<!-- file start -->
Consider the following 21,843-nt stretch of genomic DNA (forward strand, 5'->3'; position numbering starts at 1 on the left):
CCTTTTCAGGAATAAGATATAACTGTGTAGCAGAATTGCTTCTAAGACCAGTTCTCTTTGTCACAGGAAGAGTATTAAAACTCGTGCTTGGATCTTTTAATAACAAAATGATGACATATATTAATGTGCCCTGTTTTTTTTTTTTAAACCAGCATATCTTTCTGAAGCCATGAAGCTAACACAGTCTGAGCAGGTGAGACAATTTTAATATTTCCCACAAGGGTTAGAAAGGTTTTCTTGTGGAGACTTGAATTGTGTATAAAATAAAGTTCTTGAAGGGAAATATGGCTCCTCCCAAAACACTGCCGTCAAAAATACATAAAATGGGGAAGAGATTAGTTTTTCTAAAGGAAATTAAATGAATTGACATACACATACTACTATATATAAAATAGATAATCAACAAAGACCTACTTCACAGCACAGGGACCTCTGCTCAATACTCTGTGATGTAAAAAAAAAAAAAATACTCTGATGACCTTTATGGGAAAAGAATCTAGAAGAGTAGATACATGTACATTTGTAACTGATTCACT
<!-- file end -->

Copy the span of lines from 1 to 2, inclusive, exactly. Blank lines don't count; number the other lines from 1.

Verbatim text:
Consider the following 21,843-nt stretch of genomic DNA (forward strand, 5'->3'; position numbering starts at 1 on the left):
CCTTTTCAGGAATAAGATATAACTGTGTAGCAGAATTGCTTCTAAGACCAGTTCTCTTTGTCACAGGAAGAGTATTAAAACTCGTGCTTGGATCTTTTAATAACAAAATGATGACATATATTAATGTGCCCTGTTTTTTTTTTTTAAACCAGCATATCTTTCTGAAGCCATGAAGCTAACACAGTCTGAGCAGGTGAGACAATTTTAATATTTCCCACAAGGGTTAGAAAGGTTTTCTTGTGGAGACTTGAATTGTGTATAAAATAAAGTTCTTGAAGGGAAATATGGCTCCTCCCAAAACACTGCCGTCAAAAATACATAAAATGGGGAAGAGATTAGTTTTTCTAAAGGAAATTAAATGAATTGACATACACATACTACTATATATAAAATAGATAATCAACAAAGACCTACTTCACAGCACAGGGACCTCTGCTCAATACTCTGTGATGTAAAAAAAAAAAAAATACTCTGATGACCTTTATGGGAAAAGAATCTAGAAGAGTAGATACATGTACATTTGTAACTGATTCACT